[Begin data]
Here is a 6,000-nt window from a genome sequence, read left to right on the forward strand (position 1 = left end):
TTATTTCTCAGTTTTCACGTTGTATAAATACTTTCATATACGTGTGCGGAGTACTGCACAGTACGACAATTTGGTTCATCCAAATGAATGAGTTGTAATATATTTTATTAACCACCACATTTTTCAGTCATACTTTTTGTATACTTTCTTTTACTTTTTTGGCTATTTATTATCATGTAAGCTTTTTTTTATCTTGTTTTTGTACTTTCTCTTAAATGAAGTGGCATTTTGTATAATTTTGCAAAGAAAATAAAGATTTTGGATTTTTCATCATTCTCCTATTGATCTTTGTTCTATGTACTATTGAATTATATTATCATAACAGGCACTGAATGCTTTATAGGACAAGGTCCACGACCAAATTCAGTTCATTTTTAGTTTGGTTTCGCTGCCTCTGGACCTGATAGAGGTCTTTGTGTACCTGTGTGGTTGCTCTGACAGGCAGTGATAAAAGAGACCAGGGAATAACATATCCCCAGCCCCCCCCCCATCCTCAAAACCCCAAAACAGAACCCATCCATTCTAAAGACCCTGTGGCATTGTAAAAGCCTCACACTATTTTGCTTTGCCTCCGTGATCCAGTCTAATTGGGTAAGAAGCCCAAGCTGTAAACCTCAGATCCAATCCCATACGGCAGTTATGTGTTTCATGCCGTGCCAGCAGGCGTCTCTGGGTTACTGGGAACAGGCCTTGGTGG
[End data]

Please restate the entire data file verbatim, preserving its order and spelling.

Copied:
Here is a 6,000-nt window from a genome sequence, read left to right on the forward strand (position 1 = left end):
TTATTTCTCAGTTTTCACGTTGTATAAATACTTTCATATACGTGTGCGGAGTACTGCACAGTACGACAATTTGGTTCATCCAAATGAATGAGTTGTAATATATTTTATTAACCACCACATTTTTCAGTCATACTTTTTGTATACTTTCTTTTACTTTTTTGGCTATTTATTATCATGTAAGCTTTTTTTTATCTTGTTTTTGTACTTTCTCTTAAATGAAGTGGCATTTTGTATAATTTTGCAAAGAAAATAAAGATTTTGGATTTTTCATCATTCTCCTATTGATCTTTGTTCTATGTACTATTGAATTATATTATCATAACAGGCACTGAATGCTTTATAGGACAAGGTCCACGACCAAATTCAGTTCATTTTTAGTTTGGTTTCGCTGCCTCTGGACCTGATAGAGGTCTTTGTGTACCTGTGTGGTTGCTCTGACAGGCAGTGATAAAAGAGACCAGGGAATAACATATCCCCAGCCCCCCCCCCATCCTCAAAACCCCAAAACAGAACCCATCCATTCTAAAGACCCTGTGGCATTGTAAAAGCCTCACACTATTTTGCTTTGCCTCCGTGATCCAGTCTAATTGGGTAAGAAGCCCAAGCTGTAAACCTCAGATCCAATCCCATACGGCAGTTATGTGTTTCATGCCGTGCCAGCAGGCGTCTCTGGGTTACTGGGAACAGGCCTTGGTGG